FactCheck Initiative Japan (FIJ) Vice Chair and Chief Editor Yoi Tateiwa said that while the claim was made during a press conference, media groups didn’t ask for evidence but instead ran the story. 

“I find it very troublesome…. We started doing the fact-checking. We asked his name…. What’s the evidence? We checked every country and compared. We wrote the story that it’s not true and journalists were attacking us,” Yoi Tateiwa said. 

Other journalists fired back and told them that they can criticize the government but not an individual believed to be a man of science. 

“We’re not criticizing him. We’re simply saying it’s not true,” FIJ responded. 

Tateiwa was concerned that media organizations in their country were not enthusiastic about fact-checking coronavirus claims. This was gradually addressed as his group translated their own fact-checking efforts to English to appeal more to the international community. 

He emphasized the importance of collaborations among various agencies when it comes to fact-checking and warned that fact-checkers should be careful and tough against possible manipulation by the government.

“Japanese government has been trying to approach us to do fact-checking for them. But we denied. We rejected their approach but I think these kind of things could happen to everybody. Government is trying to manipulate fact-checking so we have to be tough and we have to be careful on how to deal with the government,” he added.  

Misleading posts sow discrimination

With the looming cases of coronavirus in Korea, the JTBC Korea fact check team leader Gahyeok Lee  highlighted how fact-checking has helped campaign against the discrimination of individuals suspected of having COVID-19. 

For instance, the lesbian, gay, bisexual, transgender, and queer (LGBTQ+) community has been under attack following a media organization’s report claiming that a COVID-19 confirmed person went to a gay club in Itaewon.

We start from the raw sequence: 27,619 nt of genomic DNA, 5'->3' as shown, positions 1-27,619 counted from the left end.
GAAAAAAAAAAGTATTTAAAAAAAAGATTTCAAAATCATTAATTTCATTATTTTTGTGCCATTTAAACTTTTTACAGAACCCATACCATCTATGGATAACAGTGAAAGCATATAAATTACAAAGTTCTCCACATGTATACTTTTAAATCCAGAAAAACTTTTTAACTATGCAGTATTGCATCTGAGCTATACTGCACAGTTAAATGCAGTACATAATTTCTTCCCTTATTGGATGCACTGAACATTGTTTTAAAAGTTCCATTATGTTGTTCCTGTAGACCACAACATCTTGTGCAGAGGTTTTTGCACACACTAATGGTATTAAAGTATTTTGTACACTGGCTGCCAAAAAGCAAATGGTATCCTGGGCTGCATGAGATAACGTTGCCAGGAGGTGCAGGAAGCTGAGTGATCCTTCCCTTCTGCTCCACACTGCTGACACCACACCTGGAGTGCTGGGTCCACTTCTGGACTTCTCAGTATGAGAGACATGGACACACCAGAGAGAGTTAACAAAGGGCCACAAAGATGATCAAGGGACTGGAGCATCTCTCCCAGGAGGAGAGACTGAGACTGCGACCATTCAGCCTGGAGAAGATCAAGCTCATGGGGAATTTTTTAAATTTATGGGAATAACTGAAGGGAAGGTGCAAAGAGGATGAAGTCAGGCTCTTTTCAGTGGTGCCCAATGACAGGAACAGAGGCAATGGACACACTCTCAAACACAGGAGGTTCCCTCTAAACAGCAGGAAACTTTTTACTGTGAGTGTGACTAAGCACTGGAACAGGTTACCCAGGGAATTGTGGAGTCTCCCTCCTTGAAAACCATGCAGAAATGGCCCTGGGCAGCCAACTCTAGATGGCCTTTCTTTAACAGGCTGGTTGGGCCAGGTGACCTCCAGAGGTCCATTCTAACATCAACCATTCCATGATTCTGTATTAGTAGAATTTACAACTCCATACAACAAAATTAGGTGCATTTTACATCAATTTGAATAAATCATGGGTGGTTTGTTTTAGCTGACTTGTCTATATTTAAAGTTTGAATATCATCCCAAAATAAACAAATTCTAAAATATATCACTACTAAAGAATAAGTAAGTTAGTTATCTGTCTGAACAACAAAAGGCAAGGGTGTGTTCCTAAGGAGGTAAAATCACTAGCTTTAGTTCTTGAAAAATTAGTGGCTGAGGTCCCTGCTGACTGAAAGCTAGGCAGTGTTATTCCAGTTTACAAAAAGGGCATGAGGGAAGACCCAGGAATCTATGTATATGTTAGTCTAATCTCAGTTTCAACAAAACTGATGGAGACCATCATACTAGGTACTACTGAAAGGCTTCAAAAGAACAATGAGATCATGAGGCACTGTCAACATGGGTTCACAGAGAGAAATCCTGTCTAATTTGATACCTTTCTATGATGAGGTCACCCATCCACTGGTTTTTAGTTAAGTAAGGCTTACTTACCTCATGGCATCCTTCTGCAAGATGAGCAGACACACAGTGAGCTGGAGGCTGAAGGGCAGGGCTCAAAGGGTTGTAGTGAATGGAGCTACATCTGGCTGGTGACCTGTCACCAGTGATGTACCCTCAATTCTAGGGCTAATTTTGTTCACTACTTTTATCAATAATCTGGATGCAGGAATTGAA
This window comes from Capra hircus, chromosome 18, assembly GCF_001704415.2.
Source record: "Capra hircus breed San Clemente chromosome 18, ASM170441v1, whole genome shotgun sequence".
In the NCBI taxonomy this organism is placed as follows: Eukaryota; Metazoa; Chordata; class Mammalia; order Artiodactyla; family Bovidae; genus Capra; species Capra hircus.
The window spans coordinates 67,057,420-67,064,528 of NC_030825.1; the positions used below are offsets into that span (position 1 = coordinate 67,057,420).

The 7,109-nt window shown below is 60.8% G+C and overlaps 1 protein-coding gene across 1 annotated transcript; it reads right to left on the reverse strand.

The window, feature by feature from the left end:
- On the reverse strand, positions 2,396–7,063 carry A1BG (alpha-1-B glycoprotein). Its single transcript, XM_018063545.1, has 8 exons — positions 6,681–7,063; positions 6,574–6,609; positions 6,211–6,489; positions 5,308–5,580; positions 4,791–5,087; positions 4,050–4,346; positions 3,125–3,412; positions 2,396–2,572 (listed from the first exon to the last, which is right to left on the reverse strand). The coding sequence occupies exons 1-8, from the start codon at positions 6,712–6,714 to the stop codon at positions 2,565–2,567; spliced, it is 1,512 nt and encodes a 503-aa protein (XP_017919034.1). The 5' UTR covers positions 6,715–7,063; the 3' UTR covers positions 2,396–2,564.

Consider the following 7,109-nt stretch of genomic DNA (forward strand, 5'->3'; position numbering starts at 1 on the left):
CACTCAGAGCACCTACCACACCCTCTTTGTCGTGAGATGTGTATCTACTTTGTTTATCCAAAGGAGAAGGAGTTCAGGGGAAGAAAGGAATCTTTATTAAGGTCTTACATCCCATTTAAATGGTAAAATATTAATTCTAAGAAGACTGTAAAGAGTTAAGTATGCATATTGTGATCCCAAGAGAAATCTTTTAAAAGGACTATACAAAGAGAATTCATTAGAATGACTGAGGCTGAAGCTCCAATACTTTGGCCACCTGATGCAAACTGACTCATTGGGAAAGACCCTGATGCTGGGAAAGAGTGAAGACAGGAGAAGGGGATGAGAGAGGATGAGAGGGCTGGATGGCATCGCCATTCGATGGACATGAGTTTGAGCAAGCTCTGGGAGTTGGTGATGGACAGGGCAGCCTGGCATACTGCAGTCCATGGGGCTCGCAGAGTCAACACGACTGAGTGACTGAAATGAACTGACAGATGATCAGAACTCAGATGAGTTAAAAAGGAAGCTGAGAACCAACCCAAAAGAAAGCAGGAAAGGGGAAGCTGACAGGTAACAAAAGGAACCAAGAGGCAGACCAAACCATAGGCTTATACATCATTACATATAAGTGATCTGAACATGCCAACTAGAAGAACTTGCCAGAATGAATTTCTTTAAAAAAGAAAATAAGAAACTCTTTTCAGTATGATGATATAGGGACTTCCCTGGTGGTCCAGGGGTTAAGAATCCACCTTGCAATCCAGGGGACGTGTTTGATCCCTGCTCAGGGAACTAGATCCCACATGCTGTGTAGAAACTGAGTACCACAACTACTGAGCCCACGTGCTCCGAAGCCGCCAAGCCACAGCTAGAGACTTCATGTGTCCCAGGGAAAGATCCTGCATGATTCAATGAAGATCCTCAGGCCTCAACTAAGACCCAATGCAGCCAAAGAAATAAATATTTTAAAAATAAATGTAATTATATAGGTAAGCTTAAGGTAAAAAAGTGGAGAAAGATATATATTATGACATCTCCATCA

The report has triggered negative reactions online “with comments like the confirmed cases will grow since gays behave irresponsibly and that gay is the reason for the spread of COVID-19 in Seoul [and] Itaewon.” 

Lee admitted that the media has helped sow hate through these accusations.

JTBC responded to the misleading and incorrect information by criticizing the media organization that released it. 

“Therefore, we came to conclusion that reporting [the] LGBTQ community in Itaewon as [a] confirmed case is clearly wrong. To be precise, we approached the issue as [criticism] on certain news reports or kinds of campaigns, [which we found] better than fact-checking on certain information,” Gahyeok Lee added. 

This move has helped to lessen discrimination, and anonymous testing for COVID-19 was then pushed for.

Fact-checking as a solution

Lee also shared that when fact-checking, they’re careful not to share all of an individual’s details or other factors that may cause them harm.

Lee talked about a claim from a video that was filmed in Daegu, where a woman was blocking a car on a traffic-heavy road. A rumor spread online that she was a COVID-19 confirmed patient who was escaping from the hospital.

Daegu was then criticized for not controlling their confirmed patients.

“The video caused confusion and chaos. We evaluated [it] and it was not true,” Lee said, emphasizing that the person in the video has a psychiatric condition and the accident was shot on the day that patient was sent to her family from the hospital.  

In order to say that this person did not have COVID-19, they would have had to say that she was suffering from a mental illness. However, this was also a serious matter that would violate her human rights. 

“After discussion and consideration, rather than giving viewers the perfect detail, we decided to give less [sic] details. The best practice we can do was to say the news report claiming the COVID-19 confirmed women had escaped is not true,” Gahyeok Lee stressed.

Though fact-checking has been challenging in Korea, he said that it has become a way to fix the problem of sowing hatred and panic in the community.

“Those communities or neighborhoods being accused can easily become the target of hate and the media clearly helped the hatred grow. I believe fact-checking can help fix that problem,” he added. – 

Add a comment

Sort by

There are no comments yet. Add your comment to start the conversation.

Jene-Anne Pangue

Jene-Anne Pangue is a community and civic engagement specialist of MovePH, Rappler’s civic engagement arm. Her involvement with Rappler started when she became a mover in 2014 and an intern in 2015. Since then, she learned the importance of building communities of action for social good as she continues to work with movers and doers across the country.